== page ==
Make a QR code
While Wi-Fi sharing is great for close friends and family who are toting iOS devices, you may be surprised to know that most iOS and Android devices can actually get Wi-Fi configuration information from a QR code — those little square barcodes that you often see in various places.
Back in iOS 11, Apple introduced the ability for the built-in camera to scan QR codes directly, and if you generate a QR code that contains your Wi-Fi information, it can read this and automatically join up with your network.
In fact, QiFi not only explains how its method is private and secure—even offering up the JS code for anybody to peruse—it also offers documentation on how you can build the code yourself in any program that makes QR codes, since it’s really just a specialized string of characters.
In most cases, generating a QR code for your own Wi-Fi network is as simple as visiting QiFi.org and punching in your SSID and password. Additional fields allow you to choose the older WEP security standard if necessary (which you should really NOT be using ), along with a checkbox to indicate if your network has a hidden SSID.
This last option is particularly handy, since it lets you “hide” your Wi-Fi network while still letting your guests easily get access to it without even knowing the name.
Once you’ve generated the QR code, you can display it for your guests however you prefer—print it out as a poster in your foyer if you like, or export it as an image that you can pull up on your iPhone screen to let them scan it from there. All your iPhone-toting guests need to do—as long as they’re running iOS 11 or later—is point their iPhone camera at your QR code and they’ll get a banner they can tap on in order to hop onto your Wi-Fi network.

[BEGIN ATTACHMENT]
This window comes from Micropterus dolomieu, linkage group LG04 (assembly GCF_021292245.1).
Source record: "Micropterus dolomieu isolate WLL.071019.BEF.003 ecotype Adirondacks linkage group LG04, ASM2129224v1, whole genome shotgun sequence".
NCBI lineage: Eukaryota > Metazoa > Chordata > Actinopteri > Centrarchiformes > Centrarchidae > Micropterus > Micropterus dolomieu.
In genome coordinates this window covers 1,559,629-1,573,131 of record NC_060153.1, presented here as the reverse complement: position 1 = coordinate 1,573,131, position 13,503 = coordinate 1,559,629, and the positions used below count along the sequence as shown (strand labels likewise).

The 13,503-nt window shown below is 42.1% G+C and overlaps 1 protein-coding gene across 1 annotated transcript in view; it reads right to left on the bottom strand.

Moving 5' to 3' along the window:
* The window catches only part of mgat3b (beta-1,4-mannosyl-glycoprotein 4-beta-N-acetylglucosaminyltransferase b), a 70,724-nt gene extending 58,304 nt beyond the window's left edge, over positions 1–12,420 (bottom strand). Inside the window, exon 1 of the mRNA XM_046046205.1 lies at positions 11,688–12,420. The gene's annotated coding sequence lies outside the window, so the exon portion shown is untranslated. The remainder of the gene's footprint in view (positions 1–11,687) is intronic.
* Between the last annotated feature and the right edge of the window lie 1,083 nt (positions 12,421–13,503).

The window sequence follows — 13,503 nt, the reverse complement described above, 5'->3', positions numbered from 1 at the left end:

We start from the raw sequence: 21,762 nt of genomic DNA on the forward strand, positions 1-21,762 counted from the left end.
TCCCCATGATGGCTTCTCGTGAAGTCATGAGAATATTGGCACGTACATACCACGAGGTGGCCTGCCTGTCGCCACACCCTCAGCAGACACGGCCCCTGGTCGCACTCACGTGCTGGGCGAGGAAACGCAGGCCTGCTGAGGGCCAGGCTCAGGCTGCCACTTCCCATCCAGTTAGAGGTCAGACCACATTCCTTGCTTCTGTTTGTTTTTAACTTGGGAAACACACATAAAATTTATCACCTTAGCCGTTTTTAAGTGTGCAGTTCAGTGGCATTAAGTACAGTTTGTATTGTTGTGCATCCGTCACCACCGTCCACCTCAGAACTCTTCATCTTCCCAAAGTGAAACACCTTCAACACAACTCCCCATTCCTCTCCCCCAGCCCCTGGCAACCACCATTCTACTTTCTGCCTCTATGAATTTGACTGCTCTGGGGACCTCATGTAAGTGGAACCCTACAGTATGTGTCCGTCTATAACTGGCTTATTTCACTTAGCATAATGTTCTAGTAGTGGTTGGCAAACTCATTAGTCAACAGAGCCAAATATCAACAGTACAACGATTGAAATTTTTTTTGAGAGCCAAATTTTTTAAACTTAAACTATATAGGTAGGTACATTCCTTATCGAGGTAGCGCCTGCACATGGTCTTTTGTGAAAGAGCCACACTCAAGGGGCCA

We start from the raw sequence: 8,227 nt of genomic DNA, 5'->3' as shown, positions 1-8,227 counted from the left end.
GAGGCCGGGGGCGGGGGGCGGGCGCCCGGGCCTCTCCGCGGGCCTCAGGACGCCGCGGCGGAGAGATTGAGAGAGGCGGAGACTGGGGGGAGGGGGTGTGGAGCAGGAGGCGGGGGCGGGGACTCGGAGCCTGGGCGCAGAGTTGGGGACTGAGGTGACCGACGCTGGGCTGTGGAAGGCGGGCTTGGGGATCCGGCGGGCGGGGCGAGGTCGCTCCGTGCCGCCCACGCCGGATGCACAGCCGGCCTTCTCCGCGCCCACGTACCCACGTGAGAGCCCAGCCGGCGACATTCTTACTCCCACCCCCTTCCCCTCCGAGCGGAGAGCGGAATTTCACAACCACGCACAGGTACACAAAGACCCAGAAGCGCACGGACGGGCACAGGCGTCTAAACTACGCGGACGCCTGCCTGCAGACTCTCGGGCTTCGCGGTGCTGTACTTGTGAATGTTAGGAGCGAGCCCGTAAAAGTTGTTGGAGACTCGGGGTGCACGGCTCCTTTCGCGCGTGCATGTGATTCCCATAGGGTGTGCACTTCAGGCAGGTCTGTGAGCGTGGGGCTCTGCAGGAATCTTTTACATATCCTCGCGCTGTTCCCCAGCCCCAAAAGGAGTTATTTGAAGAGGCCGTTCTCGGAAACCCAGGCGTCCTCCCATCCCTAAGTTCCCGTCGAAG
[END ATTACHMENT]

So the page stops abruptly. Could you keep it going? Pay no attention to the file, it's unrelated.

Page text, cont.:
While the QR code method still requires iOS 11 for iPhone users, the advantage of this method is that your Android friends can use it too. Android 10 users have built-in QR scanning capabilities just like iPhone users, while those running older versions of Android can use a QR code scanner installed. Note that you can also install a QR code scanner on older versions of iOS, but this will only display the Wi-Fi information, since iOS doesn’t allow third-party apps to tinker with your Wi-Fi settings. This is still easier than typing in a long and complicated Wi-Fi password, though.
The QR code method is also especially useful if you’re trying to share access to a secure public Wi-Fi hotspot in a place like a business or community center. It’s much more practical than Apple’s method for situations like this, since it doesn’t require a source device to share the password from, nor does it require that all of the visitors have your Apple ID in their contacts.
However, it is worth noting that this method is less secure than Apple’s own Wi-Fi sharing, since your Wi-Fi password is embedded in the QR code. It may not be discernible by human eyes, but many QR code scanners will be able to turn it back into a human-readable form, so you’ll want to be careful where you post it and how widely you share it.